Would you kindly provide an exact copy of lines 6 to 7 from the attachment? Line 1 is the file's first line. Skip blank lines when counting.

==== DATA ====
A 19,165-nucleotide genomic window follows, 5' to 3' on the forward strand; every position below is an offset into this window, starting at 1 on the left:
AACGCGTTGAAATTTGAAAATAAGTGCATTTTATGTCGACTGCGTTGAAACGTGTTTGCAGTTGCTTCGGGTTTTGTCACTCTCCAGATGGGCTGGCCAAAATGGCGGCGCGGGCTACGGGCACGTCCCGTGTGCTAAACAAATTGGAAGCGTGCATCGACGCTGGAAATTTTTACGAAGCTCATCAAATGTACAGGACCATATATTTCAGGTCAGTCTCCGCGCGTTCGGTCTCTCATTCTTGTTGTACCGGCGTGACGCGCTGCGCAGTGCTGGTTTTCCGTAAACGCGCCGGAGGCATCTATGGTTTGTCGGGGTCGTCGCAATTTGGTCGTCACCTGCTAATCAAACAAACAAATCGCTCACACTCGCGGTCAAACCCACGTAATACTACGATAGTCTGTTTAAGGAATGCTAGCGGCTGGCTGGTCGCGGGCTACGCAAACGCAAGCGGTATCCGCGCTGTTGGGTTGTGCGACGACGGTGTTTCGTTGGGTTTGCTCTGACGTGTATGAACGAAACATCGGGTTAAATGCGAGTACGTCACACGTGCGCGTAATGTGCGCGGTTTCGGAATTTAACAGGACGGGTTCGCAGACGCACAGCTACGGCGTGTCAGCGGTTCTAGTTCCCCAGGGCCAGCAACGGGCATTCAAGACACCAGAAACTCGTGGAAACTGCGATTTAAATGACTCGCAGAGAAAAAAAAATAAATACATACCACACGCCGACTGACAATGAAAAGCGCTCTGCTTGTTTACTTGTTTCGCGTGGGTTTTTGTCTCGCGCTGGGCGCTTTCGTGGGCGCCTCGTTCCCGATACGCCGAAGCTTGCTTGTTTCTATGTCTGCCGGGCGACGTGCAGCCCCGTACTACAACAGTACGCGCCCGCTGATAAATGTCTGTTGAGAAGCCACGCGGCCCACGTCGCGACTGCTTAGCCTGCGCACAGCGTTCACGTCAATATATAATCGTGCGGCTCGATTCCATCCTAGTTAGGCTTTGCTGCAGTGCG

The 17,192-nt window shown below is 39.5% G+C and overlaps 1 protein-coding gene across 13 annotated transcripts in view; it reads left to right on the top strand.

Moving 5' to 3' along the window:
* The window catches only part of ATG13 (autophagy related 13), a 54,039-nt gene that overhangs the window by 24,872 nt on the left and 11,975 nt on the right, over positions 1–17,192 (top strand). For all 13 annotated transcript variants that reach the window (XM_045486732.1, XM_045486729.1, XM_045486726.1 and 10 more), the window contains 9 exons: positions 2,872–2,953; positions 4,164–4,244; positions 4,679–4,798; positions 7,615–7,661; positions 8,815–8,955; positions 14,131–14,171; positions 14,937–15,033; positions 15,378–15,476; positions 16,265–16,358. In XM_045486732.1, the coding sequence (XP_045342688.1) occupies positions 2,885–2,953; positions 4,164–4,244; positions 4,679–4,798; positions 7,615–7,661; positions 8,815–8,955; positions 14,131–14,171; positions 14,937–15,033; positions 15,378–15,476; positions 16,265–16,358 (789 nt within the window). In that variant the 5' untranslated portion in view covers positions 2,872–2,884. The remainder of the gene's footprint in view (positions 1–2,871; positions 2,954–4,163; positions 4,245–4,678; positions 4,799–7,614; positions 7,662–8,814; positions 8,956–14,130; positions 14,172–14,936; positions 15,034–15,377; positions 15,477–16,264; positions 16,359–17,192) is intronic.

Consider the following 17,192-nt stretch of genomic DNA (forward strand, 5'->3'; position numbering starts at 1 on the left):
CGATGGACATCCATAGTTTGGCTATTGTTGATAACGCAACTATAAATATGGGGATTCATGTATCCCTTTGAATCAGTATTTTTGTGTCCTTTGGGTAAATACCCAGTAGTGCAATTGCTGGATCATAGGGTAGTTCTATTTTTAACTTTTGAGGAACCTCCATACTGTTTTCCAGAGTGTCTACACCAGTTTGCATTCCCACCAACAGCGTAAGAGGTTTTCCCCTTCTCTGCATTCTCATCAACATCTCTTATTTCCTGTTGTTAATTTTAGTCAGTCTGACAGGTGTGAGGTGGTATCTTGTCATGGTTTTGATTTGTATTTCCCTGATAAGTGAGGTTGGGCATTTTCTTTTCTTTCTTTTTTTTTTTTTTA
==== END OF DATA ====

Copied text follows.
Consider the following 17,192-nt stretch of genomic DNA (forward strand, 5'->3'; position numbering starts at 1 on the left):
CGATGGACATCCATAGTTTGGCTATTGTTGATAACGCAACTATAAATATGGGGATTCATGTATCCCTTTGAATCAGTATTTTTGTGTCCTTTGGGTAAATACCCAGTAGTGCAATTGCTGGATCATAGGGTAGTTCTATTTTTAACTTTTGAGGAACCTCCATACTGTTTTCCAGAGTGTCTACACCAGTTTGCATTCCCACCAACAGCGTAAGAGGTTTTCCCCTTCTCTGCATTCTCATCAACATCTCTTATTTCCTGTTGTTAATTTTAGTCAGTCTGACAGGTGTGAGGTGGTATCTTGTCATGGTTTTGATTTGTATTTCCCTGATAAGTGAGGTTGGGCATTTTCTTTTCTTTCTTTTTTTTTTTTTTA